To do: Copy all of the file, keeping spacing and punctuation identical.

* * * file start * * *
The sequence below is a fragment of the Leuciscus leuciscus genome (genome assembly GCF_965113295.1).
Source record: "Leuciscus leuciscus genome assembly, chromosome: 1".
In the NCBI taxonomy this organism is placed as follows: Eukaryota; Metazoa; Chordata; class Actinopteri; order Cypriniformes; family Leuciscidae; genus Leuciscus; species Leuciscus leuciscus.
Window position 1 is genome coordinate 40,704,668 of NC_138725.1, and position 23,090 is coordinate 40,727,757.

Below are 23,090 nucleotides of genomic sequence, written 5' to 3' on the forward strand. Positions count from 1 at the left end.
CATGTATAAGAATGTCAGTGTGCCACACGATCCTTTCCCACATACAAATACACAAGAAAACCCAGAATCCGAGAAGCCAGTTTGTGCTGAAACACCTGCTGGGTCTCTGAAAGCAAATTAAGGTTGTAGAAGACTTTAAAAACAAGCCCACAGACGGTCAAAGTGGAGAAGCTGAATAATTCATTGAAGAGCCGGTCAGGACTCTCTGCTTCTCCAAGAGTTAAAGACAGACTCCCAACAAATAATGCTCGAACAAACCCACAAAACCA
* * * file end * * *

The sequence below is a fragment of the Leuciscus leuciscus genome (genome assembly GCF_965113295.1).
Source record: "Leuciscus leuciscus genome assembly, chromosome: 1".
In the NCBI taxonomy this organism is placed as follows: Eukaryota; Metazoa; Chordata; class Actinopteri; order Cypriniformes; family Leuciscidae; genus Leuciscus; species Leuciscus leuciscus.
Window position 1 is genome coordinate 40,704,668 of NC_138725.1, and position 23,090 is coordinate 40,727,757.

Below are 23,090 nucleotides of genomic sequence, written 5' to 3' on the forward strand. Positions count from 1 at the left end.
CATGTATAAGAATGTCAGTGTGCCACACGATCCTTTCCCACATACAAATACACAAGAAAACCCAGAATCCGAGAAGCCAGTTTGTGCTGAAACACCTGCTGGGTCTCTGAAAGCAAATTAAGGTTGTAGAAGACTTTAAAAACAAGCCCACAGACGGTCAAAGTGGAGAAGCTGAATAATTCATTGAAGAGCCGGTCAGGACTCTCTGCTTCTCCAAGAGTTAAAGACAGACTCCCAACAAATAATGCTCGAACAAACCCACAAAACCA